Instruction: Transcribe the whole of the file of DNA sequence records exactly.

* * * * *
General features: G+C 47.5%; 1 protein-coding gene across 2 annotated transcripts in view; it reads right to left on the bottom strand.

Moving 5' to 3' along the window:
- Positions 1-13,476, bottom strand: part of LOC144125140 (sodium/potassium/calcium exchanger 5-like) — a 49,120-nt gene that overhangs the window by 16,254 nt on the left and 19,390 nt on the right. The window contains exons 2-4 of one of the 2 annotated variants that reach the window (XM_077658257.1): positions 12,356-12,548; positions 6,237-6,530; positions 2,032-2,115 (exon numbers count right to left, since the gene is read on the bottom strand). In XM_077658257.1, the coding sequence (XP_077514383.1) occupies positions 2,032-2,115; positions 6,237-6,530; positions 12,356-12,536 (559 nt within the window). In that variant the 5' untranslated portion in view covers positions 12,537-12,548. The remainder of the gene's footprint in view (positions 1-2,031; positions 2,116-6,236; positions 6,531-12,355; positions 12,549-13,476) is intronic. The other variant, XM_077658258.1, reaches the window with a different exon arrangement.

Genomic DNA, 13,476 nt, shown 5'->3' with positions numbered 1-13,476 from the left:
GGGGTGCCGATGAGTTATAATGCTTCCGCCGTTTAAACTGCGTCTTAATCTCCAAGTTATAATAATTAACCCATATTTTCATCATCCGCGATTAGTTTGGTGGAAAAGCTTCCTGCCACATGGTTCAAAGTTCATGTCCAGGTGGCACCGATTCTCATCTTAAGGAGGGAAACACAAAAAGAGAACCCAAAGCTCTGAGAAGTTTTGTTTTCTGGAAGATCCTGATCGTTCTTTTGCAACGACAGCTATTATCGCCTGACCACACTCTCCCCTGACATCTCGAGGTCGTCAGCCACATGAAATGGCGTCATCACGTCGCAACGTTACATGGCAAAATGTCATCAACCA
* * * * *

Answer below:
General features: G+C 47.5%; 1 protein-coding gene across 2 annotated transcripts in view; it reads right to left on the bottom strand.

Moving 5' to 3' along the window:
- Positions 1-13,476, bottom strand: part of LOC144125140 (sodium/potassium/calcium exchanger 5-like) — a 49,120-nt gene that overhangs the window by 16,254 nt on the left and 19,390 nt on the right. The window contains exons 2-4 of one of the 2 annotated variants that reach the window (XM_077658257.1): positions 12,356-12,548; positions 6,237-6,530; positions 2,032-2,115 (exon numbers count right to left, since the gene is read on the bottom strand). In XM_077658257.1, the coding sequence (XP_077514383.1) occupies positions 2,032-2,115; positions 6,237-6,530; positions 12,356-12,536 (559 nt within the window). In that variant the 5' untranslated portion in view covers positions 12,537-12,548. The remainder of the gene's footprint in view (positions 1-2,031; positions 2,116-6,236; positions 6,531-12,355; positions 12,549-13,476) is intronic. The other variant, XM_077658258.1, reaches the window with a different exon arrangement.

Genomic DNA, 13,476 nt, shown 5'->3' with positions numbered 1-13,476 from the left:
GGGGTGCCGATGAGTTATAATGCTTCCGCCGTTTAAACTGCGTCTTAATCTCCAAGTTATAATAATTAACCCATATTTTCATCATCCGCGATTAGTTTGGTGGAAAAGCTTCCTGCCACATGGTTCAAAGTTCATGTCCAGGTGGCACCGATTCTCATCTTAAGGAGGGAAACACAAAAAGAGAACCCAAAGCTCTGAGAAGTTTTGTTTTCTGGAAGATCCTGATCGTTCTTTTGCAACGACAGCTATTATCGCCTGACCACACTCTCCCCTGACATCTCGAGGTCGTCAGCCACATGAAATGGCGTCATCACGTCGCAACGTTACATGGCAAAATGTCATCAACCA